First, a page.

How successfully has the NSCN (IM) been in taking the people of Nagaland along with their agenda ? This question may seem odd, even hollow in the face of the fact that ever since the NSCN came into being in 1980 and split into the Khaplang faction and Isak-Muivah faction in 1988, the outfit seems to have sold its idea to all the people it claims to represent. This may best be seen in which the outfit entered into the ceasefire drill with the Government of India in 1997 and in the political parleys that have followed. No doubt that the outfit has been able to influence the thinking of the Naga people to a great extent and this can be easily gauged from the manner in which a number of Naga civil society organisations, particularly in Manipur, have been toeing the line of the NSCN (IM). The manner in which the United Naga Council stood against the decision of the State Government to create seven new districts and the 139 days economic blockade that followed is just a case in point. Rewind back to 2010 when the Government of Manipur barred the proposed entry of NSCN (IM) leader Th Muivah to his native village at Somdal in Ukhrul district and how the State Government remained boycotted in Naga inhabited areas for seven long years, should underline the point that is sought to be made here. The recent hostile reception that was laid out to former Chief Minister O Ibobi during his visit to Ukhrul to inaugurate power projects and the district hospital there, was seen along the line of “boycott the State Government.”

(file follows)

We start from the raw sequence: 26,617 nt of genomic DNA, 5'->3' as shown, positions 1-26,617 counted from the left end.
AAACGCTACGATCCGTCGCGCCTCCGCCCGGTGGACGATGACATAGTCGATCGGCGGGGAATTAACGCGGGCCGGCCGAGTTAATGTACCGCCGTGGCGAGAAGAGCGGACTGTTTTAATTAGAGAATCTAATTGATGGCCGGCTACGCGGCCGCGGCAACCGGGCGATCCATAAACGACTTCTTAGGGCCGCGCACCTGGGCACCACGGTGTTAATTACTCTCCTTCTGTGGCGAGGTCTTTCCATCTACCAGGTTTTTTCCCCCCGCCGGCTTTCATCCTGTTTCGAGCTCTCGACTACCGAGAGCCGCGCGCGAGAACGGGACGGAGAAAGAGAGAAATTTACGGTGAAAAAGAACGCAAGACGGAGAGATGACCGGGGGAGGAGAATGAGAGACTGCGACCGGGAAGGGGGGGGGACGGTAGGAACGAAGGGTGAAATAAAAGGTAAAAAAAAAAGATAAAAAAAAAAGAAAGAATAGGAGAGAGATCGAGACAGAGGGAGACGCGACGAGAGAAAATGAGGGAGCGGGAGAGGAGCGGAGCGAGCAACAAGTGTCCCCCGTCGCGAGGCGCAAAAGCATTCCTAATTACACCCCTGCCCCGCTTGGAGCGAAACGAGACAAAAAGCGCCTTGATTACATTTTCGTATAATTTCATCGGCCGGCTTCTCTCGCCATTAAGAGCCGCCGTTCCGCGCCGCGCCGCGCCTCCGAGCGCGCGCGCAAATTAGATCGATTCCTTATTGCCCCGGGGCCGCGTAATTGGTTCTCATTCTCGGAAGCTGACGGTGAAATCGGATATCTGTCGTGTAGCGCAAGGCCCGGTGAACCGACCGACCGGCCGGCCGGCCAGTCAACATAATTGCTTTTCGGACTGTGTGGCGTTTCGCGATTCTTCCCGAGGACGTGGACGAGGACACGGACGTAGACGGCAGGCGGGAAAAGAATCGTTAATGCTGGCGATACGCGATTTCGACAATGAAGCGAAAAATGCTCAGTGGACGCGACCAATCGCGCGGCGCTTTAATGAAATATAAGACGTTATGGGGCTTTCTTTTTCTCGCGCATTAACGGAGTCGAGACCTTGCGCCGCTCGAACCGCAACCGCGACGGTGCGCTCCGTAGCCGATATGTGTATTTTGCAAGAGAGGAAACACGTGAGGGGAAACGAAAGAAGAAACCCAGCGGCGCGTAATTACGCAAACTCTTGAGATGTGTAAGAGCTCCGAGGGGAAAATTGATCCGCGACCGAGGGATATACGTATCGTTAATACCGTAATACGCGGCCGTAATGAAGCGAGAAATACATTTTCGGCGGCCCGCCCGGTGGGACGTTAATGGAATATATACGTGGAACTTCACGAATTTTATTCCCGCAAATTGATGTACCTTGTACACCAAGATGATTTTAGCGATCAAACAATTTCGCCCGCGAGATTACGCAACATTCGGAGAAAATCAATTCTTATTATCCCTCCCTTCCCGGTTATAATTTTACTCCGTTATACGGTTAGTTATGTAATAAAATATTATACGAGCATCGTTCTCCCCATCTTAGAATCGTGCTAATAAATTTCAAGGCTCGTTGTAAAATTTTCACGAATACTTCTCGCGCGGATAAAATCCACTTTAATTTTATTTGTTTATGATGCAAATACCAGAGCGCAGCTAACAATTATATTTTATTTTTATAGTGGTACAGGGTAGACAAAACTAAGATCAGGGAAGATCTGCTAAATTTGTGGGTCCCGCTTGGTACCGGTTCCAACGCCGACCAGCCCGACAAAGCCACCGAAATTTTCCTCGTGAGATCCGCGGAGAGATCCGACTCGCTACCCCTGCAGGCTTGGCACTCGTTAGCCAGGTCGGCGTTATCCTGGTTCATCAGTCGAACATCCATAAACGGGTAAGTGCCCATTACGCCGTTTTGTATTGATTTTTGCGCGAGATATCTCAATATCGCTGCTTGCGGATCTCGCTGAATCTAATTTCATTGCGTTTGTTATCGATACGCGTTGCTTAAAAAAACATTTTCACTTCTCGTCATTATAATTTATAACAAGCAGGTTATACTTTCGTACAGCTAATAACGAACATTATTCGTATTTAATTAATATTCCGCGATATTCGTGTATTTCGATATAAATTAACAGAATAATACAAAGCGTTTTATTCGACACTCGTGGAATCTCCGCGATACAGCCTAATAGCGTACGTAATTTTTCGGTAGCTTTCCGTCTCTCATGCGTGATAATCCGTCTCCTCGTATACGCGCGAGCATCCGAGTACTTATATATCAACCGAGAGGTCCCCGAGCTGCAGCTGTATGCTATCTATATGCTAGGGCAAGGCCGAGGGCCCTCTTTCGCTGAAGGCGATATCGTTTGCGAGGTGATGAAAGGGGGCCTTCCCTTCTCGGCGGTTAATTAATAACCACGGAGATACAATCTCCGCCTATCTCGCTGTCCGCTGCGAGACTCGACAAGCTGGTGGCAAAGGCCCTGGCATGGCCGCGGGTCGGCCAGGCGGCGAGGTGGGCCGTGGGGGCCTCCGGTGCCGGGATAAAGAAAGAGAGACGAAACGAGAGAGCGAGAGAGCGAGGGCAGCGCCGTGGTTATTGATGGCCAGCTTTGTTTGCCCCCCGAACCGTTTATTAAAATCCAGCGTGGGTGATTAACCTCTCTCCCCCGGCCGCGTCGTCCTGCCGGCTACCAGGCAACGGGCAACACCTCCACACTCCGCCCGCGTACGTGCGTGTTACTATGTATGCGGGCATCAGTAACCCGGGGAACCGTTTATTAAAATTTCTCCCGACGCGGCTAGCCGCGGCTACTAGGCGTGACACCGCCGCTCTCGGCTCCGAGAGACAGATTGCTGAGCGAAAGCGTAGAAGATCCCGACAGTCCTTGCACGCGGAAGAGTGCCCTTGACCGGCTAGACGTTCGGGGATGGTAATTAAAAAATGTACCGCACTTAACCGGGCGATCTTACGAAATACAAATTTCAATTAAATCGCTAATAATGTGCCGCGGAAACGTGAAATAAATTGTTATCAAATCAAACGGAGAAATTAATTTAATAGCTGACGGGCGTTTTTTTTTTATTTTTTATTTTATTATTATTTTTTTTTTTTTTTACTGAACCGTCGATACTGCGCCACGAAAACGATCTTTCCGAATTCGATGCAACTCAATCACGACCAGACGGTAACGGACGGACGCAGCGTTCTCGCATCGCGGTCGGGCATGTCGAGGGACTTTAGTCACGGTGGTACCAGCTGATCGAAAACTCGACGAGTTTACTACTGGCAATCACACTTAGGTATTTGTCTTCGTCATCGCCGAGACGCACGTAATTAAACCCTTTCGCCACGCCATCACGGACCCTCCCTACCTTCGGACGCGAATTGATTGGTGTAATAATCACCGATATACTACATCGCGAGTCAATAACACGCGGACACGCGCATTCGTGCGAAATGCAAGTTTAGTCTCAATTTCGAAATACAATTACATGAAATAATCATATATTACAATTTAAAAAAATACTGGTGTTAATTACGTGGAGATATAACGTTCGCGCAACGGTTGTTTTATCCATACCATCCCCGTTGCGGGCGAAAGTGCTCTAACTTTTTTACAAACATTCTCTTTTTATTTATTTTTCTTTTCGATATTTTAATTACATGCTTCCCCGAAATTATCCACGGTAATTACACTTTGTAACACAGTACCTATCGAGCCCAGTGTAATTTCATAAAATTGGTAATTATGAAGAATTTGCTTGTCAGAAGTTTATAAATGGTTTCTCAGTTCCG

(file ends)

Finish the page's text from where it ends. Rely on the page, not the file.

All indications that the influence of the NSCN (IM) on the Naga people is overwhelming indeed. However this should not be taken to mean that all the Naga civil society organisations will accept everything that is laid out on the table. The stand of the Nagaland Tribes Council is a case in point. In questioning the wisdom of the Chief Minister of Nagaland for his utterance that the NPF unconditionally supports the Framework Agreement signed between the NSCN (IM) and the Government of India on August 3, 2015, the NTC is questioning why the Government of Nagaland should blindly support a pact, of which no one seems to know the details. This is not opposing the NSCN (IM) or the Framework Agreement, but underlining the point that all stakeholders should be taken into confidence. And obviously the people of Nagaland do have the right to know what the Framework Agreement is all about. This is perhaps the first time that a Naga civil society organisation has questioned the opaqueness of the Framework Agreement. A line of thought which has echoed loudly in Manipur ever since the pact was signed two years back. Seen along this line, it would be in the fitness of things for Manipur based Naga civil society organisations, like the UNC to question the contents of the Framework Agreement instead of blindly following it. Or do they know something which has not been spelt out to the Nagas of Nagaland ?
Source: The Sangai Express